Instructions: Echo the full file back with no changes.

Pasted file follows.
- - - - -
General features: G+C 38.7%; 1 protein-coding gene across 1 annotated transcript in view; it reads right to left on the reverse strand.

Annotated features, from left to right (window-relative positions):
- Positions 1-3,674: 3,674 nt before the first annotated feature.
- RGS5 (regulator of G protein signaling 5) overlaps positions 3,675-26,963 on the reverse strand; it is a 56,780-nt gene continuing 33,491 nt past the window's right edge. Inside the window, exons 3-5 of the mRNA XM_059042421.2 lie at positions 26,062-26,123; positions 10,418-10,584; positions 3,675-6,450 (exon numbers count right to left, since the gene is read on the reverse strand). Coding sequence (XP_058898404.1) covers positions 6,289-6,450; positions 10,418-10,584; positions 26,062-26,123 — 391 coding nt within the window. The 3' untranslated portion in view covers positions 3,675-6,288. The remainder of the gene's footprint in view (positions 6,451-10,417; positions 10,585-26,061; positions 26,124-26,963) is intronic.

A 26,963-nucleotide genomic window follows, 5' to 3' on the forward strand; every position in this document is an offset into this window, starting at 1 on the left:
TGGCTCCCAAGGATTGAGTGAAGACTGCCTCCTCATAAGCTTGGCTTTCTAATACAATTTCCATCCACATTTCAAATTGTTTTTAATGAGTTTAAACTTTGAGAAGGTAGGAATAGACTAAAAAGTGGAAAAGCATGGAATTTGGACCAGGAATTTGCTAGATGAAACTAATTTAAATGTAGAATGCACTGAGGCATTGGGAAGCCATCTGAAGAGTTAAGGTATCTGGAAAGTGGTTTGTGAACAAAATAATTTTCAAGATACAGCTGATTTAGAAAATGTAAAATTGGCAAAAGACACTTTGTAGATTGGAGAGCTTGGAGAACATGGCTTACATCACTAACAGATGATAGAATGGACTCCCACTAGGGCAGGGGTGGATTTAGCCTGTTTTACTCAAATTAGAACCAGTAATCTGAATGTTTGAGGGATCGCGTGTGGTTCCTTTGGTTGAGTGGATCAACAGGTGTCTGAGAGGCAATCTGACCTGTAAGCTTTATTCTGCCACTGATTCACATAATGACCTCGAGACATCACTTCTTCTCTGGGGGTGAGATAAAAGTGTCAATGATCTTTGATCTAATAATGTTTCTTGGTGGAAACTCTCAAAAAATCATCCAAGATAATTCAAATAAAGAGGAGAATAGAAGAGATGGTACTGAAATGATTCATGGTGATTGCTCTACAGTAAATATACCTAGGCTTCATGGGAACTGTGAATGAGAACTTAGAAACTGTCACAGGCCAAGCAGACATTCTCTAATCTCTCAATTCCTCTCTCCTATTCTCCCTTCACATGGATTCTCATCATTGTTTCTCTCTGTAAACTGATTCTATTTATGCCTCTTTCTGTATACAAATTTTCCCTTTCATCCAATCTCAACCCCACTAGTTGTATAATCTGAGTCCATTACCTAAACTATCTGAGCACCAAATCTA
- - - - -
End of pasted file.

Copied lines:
General features: G+C 38.7%; 1 protein-coding gene across 1 annotated transcript in view; it reads right to left on the reverse strand.

Annotated features, from left to right (window-relative positions):
- Positions 1-3,674: 3,674 nt before the first annotated feature.
- RGS5 (regulator of G protein signaling 5) overlaps positions 3,675-26,963 on the reverse strand; it is a 56,780-nt gene continuing 33,491 nt past the window's right edge. Inside the window, exons 3-5 of the mRNA XM_059042421.2 lie at positions 26,062-26,123; positions 10,418-10,584; positions 3,675-6,450 (exon numbers count right to left, since the gene is read on the reverse strand). Coding sequence (XP_058898404.1) covers positions 6,289-6,450; positions 10,418-10,584; positions 26,062-26,123 — 391 coding nt within the window. The 3' untranslated portion in view covers positions 3,675-6,288. The remainder of the gene's footprint in view (positions 6,451-10,417; positions 10,585-26,061; positions 26,124-26,963) is intronic.

A 26,963-nucleotide genomic window follows, 5' to 3' on the forward strand; every position in this document is an offset into this window, starting at 1 on the left:
TGGCTCCCAAGGATTGAGTGAAGACTGCCTCCTCATAAGCTTGGCTTTCTAATACAATTTCCATCCACATTTCAAATTGTTTTTAATGAGTTTAAACTTTGAGAAGGTAGGAATAGACTAAAAAGTGGAAAAGCATGGAATTTGGACCAGGAATTTGCTAGATGAAACTAATTTAAATGTAGAATGCACTGAGGCATTGGGAAGCCATCTGAAGAGTTAAGGTATCTGGAAAGTGGTTTGTGAACAAAATAATTTTCAAGATACAGCTGATTTAGAAAATGTAAAATTGGCAAAAGACACTTTGTAGATTGGAGAGCTTGGAGAACATGGCTTACATCACTAACAGATGATAGAATGGACTCCCACTAGGGCAGGGGTGGATTTAGCCTGTTTTACTCAAATTAGAACCAGTAATCTGAATGTTTGAGGGATCGCGTGTGGTTCCTTTGGTTGAGTGGATCAACAGGTGTCTGAGAGGCAATCTGACCTGTAAGCTTTATTCTGCCACTGATTCACATAATGACCTCGAGACATCACTTCTTCTCTGGGGGTGAGATAAAAGTGTCAATGATCTTTGATCTAATAATGTTTCTTGGTGGAAACTCTCAAAAAATCATCCAAGATAATTCAAATAAAGAGGAGAATAGAAGAGATGGTACTGAAATGATTCATGGTGATTGCTCTACAGTAAATATACCTAGGCTTCATGGGAACTGTGAATGAGAACTTAGAAACTGTCACAGGCCAAGCAGACATTCTCTAATCTCTCAATTCCTCTCTCCTATTCTCCCTTCACATGGATTCTCATCATTGTTTCTCTCTGTAAACTGATTCTATTTATGCCTCTTTCTGTATACAAATTTTCCCTTTCATCCAATCTCAACCCCACTAGTTGTATAATCTGAGTCCATTACCTAAACTATCTGAGCACCAAATCTA